Worldbuilding Wednesday 8/10/22: Nymphs and Satyrs I (Narnia XL)

Les Oreades by William Adolphe Bouguereau

Les Oreades, 1901, by William Adolphe Bouguereau. I’m sure it was skillfully rendered naked female flesh that interested clients more than the mythological content, which was just an excuse to paint it.

This is another of those posts that is informational rather than a set of randomly generated names.

Say “mythological creatures” and “Narnia” and most people even with a passing knowledge of the series are likely to think of dryads, naiads, satyrs and fauns. (And centaurs, but for this post I’m going to stick with fauns and nymphs, of which dryads and naiads are but two members.)

Lewis took inspiration for his dryads and naiads from the mythology of Ancient Greece, where nymphs were considered nature spirits, tied to a specific location or specific type of location. In this they are similar to the Japanese concept of kami, a place or thing that has such imposing or aesthetic qualities it is literally alive. Nymphs take the form of comely maidens and came in a variety of flavors. They were not immortal like the Greek gods, nor did they have special powers. What they did have was, via their youth and beauty, an all-access pass to the doings of the greater deities, from hunting with Artemis to getting drunk with Pan.

Lewis styled his dryads after specific kinds of trees: birches, elms, oaks, ashes, hollies, willows, and rowans, the appearance and behavior of each dryad referencing the tree in some way. There are males and females both. Though both dryads and hamadryads are mentioned in the text Narnian dryads are more like hamadryads in that the dryad *is* the tree, she or he doesn’t just live there. Chop that tree down, and the dryad dies. Lewis was never consistent with his terminology, so what are clearly dryads/hamadryads are also referred to as a wood nymphs, tree people, silvans, or simply trees.

In reality, the word dryad meant, in Ancient Greek, an oak tree nymph only. Other types of tree nymphs had their own names: Daphnaie were laurel trees, Epimelides fruit trees, Leuces poplars, and Meliae, ash trees. All looked like humans, no green hair or snapping off parts of their bodies for tinder as Lewis depicts in Prince Caspian.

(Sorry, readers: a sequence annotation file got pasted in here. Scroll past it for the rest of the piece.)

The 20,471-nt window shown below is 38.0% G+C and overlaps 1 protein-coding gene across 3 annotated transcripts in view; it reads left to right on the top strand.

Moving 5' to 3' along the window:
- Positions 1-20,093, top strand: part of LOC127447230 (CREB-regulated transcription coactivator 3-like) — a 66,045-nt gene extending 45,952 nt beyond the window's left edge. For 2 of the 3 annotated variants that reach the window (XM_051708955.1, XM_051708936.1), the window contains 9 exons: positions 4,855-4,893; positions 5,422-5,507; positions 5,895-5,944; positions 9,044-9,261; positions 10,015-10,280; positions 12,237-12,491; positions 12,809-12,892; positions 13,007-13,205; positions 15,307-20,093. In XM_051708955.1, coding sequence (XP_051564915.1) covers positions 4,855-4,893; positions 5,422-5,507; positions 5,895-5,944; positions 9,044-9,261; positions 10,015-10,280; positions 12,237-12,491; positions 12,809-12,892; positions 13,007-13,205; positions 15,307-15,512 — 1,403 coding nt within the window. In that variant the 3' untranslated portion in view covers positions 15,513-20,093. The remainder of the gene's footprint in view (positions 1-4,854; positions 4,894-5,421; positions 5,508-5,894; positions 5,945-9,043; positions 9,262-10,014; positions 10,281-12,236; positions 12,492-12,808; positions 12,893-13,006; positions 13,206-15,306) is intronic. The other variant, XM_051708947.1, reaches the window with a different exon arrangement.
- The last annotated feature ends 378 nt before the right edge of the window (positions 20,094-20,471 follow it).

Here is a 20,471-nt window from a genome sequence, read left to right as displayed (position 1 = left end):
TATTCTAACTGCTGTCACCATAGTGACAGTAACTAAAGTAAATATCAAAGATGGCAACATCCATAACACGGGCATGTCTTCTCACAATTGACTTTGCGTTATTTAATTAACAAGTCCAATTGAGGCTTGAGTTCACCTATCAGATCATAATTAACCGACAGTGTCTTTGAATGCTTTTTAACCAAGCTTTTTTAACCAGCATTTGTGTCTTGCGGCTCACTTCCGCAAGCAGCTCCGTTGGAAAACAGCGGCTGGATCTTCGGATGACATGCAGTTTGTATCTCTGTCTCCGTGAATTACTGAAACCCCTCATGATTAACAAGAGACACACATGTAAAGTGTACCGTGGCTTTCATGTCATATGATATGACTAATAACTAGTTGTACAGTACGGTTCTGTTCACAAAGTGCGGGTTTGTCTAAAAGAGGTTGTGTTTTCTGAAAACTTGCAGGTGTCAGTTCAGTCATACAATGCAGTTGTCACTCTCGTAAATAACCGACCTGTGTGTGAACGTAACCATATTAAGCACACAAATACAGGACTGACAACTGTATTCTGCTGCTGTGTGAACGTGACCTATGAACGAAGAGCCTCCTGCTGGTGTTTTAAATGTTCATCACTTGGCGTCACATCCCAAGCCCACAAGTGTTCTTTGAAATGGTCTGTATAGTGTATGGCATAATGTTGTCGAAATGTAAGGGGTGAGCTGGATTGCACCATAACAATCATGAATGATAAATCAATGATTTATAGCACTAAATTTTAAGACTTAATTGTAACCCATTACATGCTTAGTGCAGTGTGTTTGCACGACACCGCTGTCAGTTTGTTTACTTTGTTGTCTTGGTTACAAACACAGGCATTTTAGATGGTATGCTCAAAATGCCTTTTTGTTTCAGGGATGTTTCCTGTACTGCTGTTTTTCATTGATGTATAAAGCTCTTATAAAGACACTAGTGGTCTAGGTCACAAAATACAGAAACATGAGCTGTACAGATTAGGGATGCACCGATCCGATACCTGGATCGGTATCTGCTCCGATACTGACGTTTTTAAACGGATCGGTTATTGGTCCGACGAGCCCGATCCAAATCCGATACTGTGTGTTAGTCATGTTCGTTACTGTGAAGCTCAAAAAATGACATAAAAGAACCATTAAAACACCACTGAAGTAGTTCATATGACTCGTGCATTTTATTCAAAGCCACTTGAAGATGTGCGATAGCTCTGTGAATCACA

Naiads in Narnia, like those of the Greek myths, were tied to fresh water: rivers, streams, wells. They are not mentioned in the Chronicles as much as the dryads are and did not receive as vivid of a description. Like the dryads they had a male counterpart, called a river-god. These male naiads are different from the river-god deities of the Greeks, the Potamoi, who appeared as man-headed bulls or a bull-headed man with a serpentine, fish-finned lower body. (It’s interesting to note that in The Lion, the Witch, and the Wardrobe a man-headed bull is mentioned as being one of Aslan’s followers.) At the end of The Magician’s Nephew, the daughters of King Frank and Queen Helen are mentioned as marrying river-gods, thus giving rise to the human population of Narnia, so I think it’s safe to assume Lewis’ river-gods did not have any disquieting bull or fish parts. Like the dryads, he also called his naiads river-nymphs and just plain nymphs.

Here’s a list of all the types of nymphs that could be included in Narnia. Only the ones tied to a general nature or landscape element are here, not the ones associated with a particular Greek location. Because Greece ain’t Narnia, right?


Types of Nymphs






























Glens and groves


Mountain pastures and valleys

Fountains and wells

Laurel trees

Trees  (General term)

Freshwater marshes, wetlands

Fruit trees


Rustic dance

Evening and sunset



The Underworld

The winepress



Wine, revelry, followers of Bacchus

Ash trees



Bodies of fresh water (General term)




Freshwater springs

Wells and springs

Rivers and streams


A word about the marvelous painting above. It’s by William-Adolphe Bouguereau, dating from 1901, a few years before he died. Bouguereau was old-school Academic painter, dependent on showing paintings at the annual Salon de Paris to collect clients and sell his work. The standards of the Salon were rigidly Classical, described, with some derision, by an art teacher of mine as “a bunch of nymphs and satyrs running around” and not inclined to embrace newfangled art movement of Impressionism. Of course, Impressionism had the last laugh, and artists like Bouguereau had their masterpieces languish for decades.

Anyway, Les Oreades, or The Mountain Nymphs, with its three dozen pink, weightless, vaguely lesbian party girls, was perhaps the apex of the old Classicism which was soon to be swept away… delightful, silly, cheesy fun. I can’t say the same of  Les Demoiselles d’Avignon.

Next week I’ll look at satyrs and fauns.

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